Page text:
Thursday, September 17, 2009

A still-wandering warlord

My slow journey to the completion of a MA in history is leading me, this semester, through the Protestant Reformation and its attendant upheavals. As someone who has taken every opportunity offered by his program requirements to focus on the third through seventh centuries, with occasional forays into earlier times, I approached this seminar with a certain amount of trepidation. Here was the far side of the bridge spanning the great, fermenting river that is medieval history. I have spent the bulk of my studies pawing through the silt of that river's near side, marveling over found gewgaws and sometimes pausing to wonder how, or whether, eddies near the shore affected the greater flow of the river. The task of crossing to the opposite bank and appreciating its landscape promised to take me well outside my comfort zone.

You might imagine my surprise when, in the midst of Luther's screeds and classic studies of the period, I encountered a man whose mark on the historical record took place more than 15 centuries earlier...and 2,000 years ago this month. Germany's soil had long since reclaimed the bleached bones of Publius Quinctilius Varus by the time Charles V, Holy Roman Emperor, ruled over it. Nonetheless, there, standing alongside Hannibal, Alexander the Great, Scipio Africanus, and pleading his case before Minos, judge of the dead in Hades, was Hermann the German:

[Tacitus] calls me "the deliverer of Germany," and not wrongly, for it was I who tore the German land from the grip of Roman armies, restoring freedom to my countrymen who had grown accustomed to their slavish yoke...inasmuch as everyone admits that no greater might than Rome's ever existed on the earth, and seeing that I succeeded in vanquishing this might at the moment of its apogee, I believe to be entitled fairly to the name of greatest general of all times.

The author of this spectral dialogue was Ulrich von Hutten, who found Hermann--or, as the Romans called him, Arminius--a convenient standard bearer in his propaganda war against the Roman church. More than a thousand years after the Rhine and Danube frontiers had lost their ancient significance, Rome still regarded its German co-religionists as a horde of barely civilized barbarians who'd only found Christian salvation with Rome's missionary assistance...and who were quite ungrateful for the favor.

Hutten's Romans had a predictably dimmer view of Arminius:

SCIPIO: Among the Romans, Arminius stands accused of breach of faith and is charged with having abused his victory over Varus by excessive cruelty.
ARMINIUS: If that accusation were to stand, Scipio, all tyrannicides and liberators would be judged faithless, most notably your own patriots who drove out the Tarquins and assassinated Julius Caesar. And yet these heroes enjoy fame and glory among you. I, for my part, call those men faithless who trim their sails to the winds of good fortune, who offer their loyalty for sale to the highest bidder. I myself was driven by the sacred merit of my nation's enemies' jealousy is responsible for the invention of this malicious calumny...I am not the first to be slandered, nor will I be the last.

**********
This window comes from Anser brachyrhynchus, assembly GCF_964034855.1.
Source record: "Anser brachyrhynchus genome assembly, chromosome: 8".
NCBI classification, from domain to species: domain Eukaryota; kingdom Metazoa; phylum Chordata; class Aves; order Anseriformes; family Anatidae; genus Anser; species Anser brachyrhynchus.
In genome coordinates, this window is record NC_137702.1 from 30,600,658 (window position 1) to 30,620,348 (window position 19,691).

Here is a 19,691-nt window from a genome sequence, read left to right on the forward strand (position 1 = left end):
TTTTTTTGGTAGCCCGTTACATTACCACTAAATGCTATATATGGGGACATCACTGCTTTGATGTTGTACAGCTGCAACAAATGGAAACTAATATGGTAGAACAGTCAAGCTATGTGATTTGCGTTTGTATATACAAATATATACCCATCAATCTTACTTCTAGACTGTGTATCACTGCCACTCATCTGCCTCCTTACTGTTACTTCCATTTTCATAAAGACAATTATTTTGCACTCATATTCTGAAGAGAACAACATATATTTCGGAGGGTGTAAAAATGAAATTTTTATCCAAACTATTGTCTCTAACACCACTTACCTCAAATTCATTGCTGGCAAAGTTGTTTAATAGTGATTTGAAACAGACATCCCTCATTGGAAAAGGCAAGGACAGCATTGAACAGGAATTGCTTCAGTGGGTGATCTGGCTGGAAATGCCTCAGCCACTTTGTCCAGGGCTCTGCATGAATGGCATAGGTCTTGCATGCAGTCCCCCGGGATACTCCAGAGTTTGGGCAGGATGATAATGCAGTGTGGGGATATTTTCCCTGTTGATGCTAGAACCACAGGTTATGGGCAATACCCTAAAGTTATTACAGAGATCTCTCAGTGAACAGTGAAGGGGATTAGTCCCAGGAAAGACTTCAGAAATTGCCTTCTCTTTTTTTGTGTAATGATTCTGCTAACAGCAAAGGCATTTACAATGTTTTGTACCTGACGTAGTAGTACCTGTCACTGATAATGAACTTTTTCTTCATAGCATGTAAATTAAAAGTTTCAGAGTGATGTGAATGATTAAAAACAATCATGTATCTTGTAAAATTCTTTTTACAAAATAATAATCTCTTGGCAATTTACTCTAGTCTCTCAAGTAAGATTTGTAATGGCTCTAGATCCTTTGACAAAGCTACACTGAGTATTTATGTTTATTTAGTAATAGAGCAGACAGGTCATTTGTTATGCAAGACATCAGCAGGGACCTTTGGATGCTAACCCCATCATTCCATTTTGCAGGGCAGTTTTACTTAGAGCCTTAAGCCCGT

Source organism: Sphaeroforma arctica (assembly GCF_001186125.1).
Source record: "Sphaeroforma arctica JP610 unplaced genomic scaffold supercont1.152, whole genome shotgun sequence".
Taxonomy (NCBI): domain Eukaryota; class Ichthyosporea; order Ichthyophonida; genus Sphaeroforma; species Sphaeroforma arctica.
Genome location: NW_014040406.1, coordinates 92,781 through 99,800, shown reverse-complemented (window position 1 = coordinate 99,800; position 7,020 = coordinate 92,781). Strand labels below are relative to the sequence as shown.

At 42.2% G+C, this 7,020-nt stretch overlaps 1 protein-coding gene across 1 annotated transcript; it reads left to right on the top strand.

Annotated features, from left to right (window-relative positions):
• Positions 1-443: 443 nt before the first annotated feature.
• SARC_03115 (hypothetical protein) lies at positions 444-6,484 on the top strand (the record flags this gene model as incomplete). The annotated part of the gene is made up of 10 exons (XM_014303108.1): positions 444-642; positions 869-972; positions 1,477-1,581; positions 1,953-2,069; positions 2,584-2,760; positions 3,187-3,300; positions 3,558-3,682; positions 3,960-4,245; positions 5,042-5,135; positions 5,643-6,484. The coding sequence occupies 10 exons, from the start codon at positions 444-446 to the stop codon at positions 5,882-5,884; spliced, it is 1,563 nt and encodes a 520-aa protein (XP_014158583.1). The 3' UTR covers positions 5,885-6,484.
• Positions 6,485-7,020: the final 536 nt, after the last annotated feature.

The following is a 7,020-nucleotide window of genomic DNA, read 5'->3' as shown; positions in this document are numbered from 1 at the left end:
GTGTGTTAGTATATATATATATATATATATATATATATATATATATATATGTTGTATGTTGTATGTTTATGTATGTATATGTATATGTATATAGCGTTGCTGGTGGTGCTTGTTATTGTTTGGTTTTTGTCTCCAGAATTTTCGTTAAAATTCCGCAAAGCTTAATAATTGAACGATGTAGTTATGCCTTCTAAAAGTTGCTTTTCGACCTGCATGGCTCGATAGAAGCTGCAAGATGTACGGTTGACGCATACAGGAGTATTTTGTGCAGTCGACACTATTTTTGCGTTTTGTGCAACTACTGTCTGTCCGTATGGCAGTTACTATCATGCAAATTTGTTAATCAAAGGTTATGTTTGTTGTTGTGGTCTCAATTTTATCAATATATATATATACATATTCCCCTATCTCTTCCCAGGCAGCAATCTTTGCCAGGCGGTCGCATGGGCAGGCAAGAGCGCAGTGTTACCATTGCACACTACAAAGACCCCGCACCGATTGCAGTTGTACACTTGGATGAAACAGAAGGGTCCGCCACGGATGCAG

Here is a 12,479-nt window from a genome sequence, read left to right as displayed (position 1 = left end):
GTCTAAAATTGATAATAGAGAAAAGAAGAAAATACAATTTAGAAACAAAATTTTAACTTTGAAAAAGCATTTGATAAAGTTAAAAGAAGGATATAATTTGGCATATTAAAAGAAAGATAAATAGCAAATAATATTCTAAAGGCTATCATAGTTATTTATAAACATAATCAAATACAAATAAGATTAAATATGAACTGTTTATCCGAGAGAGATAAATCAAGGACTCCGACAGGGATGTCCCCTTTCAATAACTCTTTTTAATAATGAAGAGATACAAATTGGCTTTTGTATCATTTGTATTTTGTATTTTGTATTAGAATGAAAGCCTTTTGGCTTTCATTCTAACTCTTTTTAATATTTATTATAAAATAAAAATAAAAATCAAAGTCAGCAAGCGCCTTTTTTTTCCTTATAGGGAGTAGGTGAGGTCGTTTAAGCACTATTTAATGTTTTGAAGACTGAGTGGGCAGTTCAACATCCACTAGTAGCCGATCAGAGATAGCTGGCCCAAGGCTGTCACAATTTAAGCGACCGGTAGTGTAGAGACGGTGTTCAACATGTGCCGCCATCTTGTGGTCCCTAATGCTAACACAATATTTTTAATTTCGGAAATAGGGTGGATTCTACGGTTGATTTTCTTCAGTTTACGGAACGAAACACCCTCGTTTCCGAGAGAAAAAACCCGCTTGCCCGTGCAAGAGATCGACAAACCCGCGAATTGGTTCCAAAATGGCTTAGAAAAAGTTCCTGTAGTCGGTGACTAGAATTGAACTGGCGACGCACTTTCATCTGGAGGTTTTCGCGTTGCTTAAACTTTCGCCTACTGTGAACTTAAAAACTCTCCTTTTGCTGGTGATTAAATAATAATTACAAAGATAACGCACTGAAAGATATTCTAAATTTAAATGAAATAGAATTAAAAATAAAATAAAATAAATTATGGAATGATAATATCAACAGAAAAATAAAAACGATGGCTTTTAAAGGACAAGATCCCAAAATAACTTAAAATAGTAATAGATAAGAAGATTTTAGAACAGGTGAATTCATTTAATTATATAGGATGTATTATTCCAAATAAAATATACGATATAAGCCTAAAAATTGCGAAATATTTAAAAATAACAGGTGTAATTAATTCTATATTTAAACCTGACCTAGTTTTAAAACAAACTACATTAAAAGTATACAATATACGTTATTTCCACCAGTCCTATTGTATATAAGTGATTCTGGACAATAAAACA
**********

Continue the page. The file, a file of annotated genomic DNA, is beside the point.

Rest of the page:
Expurgating the record of anti-German slander has been a popular pastime in the centuries since Hutten wrote, and Arminius has often reprised his role as mascot. The dark side of German nationalism has made many wary of his appearances, which is why Germany's acknowledgement of the anniversary has been carefully moderated. On my side of the ocean, however, German ethnic pride has more or less successfully rid itself of its more distasteful associations, which permits Arminius to serve as an emblem of freedom in the American iconic tradition.

That's the case in the little town of New Ulm, Minnesota, where a monumental statue of Arminius was first dedicated in 1897. He's since been refurbished, and today, he presides over a weekend-long celebration of "the great achievements of Germanic-Americans." There will be re-enactors, a German car show (!), and an academic symposium held, appropriately enough, at Martin Luther College.

For my money, though, the can't-miss attraction is Saturday morning's Cherusci Breakfast. Get there early to enjoy "Battle Biscuits," "Thusnelda's Scrambled Eggs," and "Hermann Ham" with "Black Forest Fruit Salad." Your meal will be served by costumed waitstaff. What are you waiting for?

Of course, before you go, you should do some background reading to help you get in the proper spirit of things. The blogosphere's undisputed expert on Arminius is Adrian Murdoch, who has also written a book on his victory over Varus.

Adrian's blog, however, does not include breakfast. Get on that, Adrian.

Friday, September 11, 2009

"There are profane persons here, who obstruct the rites." *